The Financialist • Issue 125 • April 2015
BY BRETT SIMPSON BComm CLU ChFC CFP RHU
If you had a goose that laid glden eggs, which is worth more: the eggs already in your basket or those yet to come? What value do you put on the goose? If the goose is still laying eggs, but you have a basket full already, do you just insure the eggs and self-insure the loss of the goose? If your goose gets cooked, would you accept a substitute that lays part-time or produces eggs at half the size? Hmmmm.
What do you think is your most valuable financial asset? Some might say their business, or house, or pension, or maybe their investment portfolio. Some people would be right; in particular, at the point in time that these assets have grown to a scale to provide a lifetime of income (or shelter) to themselves and their family with minimal further effort. Everyone aspires to this tipping point to financial security and independence, when labour is no longer necessary to support our lifestyles.
Many people would overlook the value of their “human capital” in focusing on the financial assets that have accrued from it. They take for granted that there will be enough time to convert their “human capital” potential value into actual financial capital over their working lifetime, thereby funding both current and future needs. This oversight can be perilous if unforeseen events impact the realized capital value.
There are many risks that should be addressed in a comprehensive financial plan. Some risks, such as liquidity, volatility, or systemic risk can be minimized through diversification. Yes, this means “don’t put all your eggs in the same basket” but it also means, “use more than one path to carry your baskets forward”. Diversification of tools, techniques and strategies in one coordinated plan help defray risks of taxation and legal rule changes, behavioural modifications, or relationship changes. But some risks can’t be diversified away.
The most important risks to solve are catastrophic risks. Many of these risks relate to the ultimate source of funding financial independence: our “human capital”. Our lifetime earnings or lifetime cost savings through our efforts have a value. Part of that value will support our daily lifestyle for ourselves and our dependents, and part of our capital value will be saved, invested and converted into financial capital for future retirement income. So how would you value your “human capital”?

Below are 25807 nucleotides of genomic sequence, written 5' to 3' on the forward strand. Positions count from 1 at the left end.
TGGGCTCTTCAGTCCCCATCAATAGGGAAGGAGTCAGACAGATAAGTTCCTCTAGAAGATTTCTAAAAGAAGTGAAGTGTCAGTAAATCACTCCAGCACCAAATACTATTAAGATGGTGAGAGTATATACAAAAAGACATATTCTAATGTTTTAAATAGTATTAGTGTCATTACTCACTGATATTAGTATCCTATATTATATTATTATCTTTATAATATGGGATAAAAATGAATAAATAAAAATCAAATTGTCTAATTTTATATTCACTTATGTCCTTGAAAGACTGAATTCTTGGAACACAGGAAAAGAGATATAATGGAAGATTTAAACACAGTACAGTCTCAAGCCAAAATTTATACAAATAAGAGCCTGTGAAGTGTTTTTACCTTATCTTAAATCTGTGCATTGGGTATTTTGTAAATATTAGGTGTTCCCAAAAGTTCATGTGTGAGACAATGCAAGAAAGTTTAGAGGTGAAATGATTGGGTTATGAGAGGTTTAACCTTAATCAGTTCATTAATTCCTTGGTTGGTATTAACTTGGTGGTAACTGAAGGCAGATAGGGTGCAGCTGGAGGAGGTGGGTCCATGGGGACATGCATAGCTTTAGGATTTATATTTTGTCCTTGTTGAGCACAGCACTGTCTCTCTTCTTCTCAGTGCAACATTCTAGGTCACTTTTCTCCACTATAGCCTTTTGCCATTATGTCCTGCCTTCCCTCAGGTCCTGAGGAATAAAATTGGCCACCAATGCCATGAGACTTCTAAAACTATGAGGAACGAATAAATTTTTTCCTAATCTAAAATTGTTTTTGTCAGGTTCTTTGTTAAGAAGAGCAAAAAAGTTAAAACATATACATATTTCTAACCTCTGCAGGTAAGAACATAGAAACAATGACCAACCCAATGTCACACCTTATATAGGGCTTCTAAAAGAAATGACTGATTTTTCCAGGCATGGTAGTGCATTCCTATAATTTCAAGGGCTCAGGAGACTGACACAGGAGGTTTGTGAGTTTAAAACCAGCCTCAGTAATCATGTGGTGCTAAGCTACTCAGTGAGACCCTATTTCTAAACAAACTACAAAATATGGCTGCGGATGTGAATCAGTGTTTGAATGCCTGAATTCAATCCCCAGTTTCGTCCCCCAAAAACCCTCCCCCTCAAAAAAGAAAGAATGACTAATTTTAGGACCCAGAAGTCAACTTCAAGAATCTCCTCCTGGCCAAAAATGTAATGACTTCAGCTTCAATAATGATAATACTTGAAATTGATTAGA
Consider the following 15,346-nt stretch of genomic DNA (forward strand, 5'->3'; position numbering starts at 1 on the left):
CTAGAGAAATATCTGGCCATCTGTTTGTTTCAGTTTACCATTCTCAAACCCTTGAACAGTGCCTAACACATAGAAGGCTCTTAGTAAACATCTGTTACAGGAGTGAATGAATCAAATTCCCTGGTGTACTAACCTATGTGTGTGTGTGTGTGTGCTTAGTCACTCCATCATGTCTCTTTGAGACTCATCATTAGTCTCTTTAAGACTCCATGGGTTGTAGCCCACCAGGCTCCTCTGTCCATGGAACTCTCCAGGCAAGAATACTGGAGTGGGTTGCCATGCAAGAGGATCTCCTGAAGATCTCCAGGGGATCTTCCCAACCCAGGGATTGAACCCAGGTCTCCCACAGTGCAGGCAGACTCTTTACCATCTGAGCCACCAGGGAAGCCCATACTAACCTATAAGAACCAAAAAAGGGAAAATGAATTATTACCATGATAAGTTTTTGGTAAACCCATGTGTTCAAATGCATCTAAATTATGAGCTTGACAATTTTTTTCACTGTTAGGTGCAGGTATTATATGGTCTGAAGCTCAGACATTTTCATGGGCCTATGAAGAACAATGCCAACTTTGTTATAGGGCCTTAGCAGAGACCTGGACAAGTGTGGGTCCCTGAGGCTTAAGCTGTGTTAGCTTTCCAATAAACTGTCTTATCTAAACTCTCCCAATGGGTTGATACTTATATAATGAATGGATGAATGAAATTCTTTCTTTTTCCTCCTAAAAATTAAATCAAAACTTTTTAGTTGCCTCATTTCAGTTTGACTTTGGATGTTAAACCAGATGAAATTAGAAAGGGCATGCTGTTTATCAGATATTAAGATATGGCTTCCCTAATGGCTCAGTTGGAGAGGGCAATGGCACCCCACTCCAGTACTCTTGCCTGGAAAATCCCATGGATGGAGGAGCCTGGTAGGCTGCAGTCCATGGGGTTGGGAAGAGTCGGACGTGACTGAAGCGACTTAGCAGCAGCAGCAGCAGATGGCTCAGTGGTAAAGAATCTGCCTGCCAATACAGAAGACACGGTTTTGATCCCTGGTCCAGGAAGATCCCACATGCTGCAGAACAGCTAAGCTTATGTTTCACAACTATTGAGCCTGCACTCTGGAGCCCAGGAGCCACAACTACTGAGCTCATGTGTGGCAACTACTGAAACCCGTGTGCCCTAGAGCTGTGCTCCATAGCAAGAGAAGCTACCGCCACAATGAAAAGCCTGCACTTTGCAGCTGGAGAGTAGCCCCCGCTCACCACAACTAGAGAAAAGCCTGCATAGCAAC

Many people pursue post-secondary education or training to enhance their value. Parents save money for this future investment in education, students take loans to invest in themselves and corporations fund extensive training programs because the acquired knowledge and skill enhances someone’s productivity and with it, their economic value.
We are all used to valuing things we buy based on comparison. We can compare our house, car or TV to other comparables and get an idea of what each is worth. But, businesses are usually valued based on the cash flow they generate and sell at a multiple of this earning power. Commercial real estate is also valued based on the net rental income it generates to the owner(s). Similarly, “human capital” can be present valued at a multiple of the annual earning rate of the individual over their working time horizon. Accounting for increases in future earnings due to skill, experience or simply wage inflation would increase the cash flow stream being capitalized through the multiple.
So, what would a reasonable multiple be to value “human capital”? Generally, we would assume that we would need enough value in financial capital, invested under a similar Investment Policy Statement at similar risk tolerances and asset allocations, to earn the same assumed return that the individual and/or their family would have earned investing from saved “human capital” into financial capital.
In other words, someone of low risk tolerance, assumed to be making 2% on invested real returns would need 100/2= 50x their income in financial capital to replace their income. Likewise, someone of moderate risk tolerance making a real 5% return would need 100/5= 20x their inflation adjusted earning power in financial capital to replace the cash flow. Obviously, it takes more capital today to replace income than when guaranteed interest yields were 10% and 10x your income in banked savings could replace income. You may see the parallel here between “human capital” valuation and retirement income planning.
Most catastrophic financial risks on “human capital” are health-related. A shortage of capital conversion time can be devastating to achieving financial planning independence. This is most acute when injury or illness suspend or eliminate earning power. Families are at risk when “human capital” is lost in premature death or critical illness. Even extraordinary medical expenses, long-term care costs, or injury liabilities can be catastrophic to absorb or self-insure. These risks should rightly be shifted away and insured with third party insurers. Make no mistake, if they happen, diversification won’t do!
Insurers’ rule of thumb is 20x earnings for “human capital”. For some reason, many people would sell out their capital value to their own family, at premature death or permanent disability, for a whole lot less than they would want or accept in retirement capital. What would you sell your future paychecks for? How much less are you willing to accept at death or disability?
Let us help you make an informed choice about eggs and geese!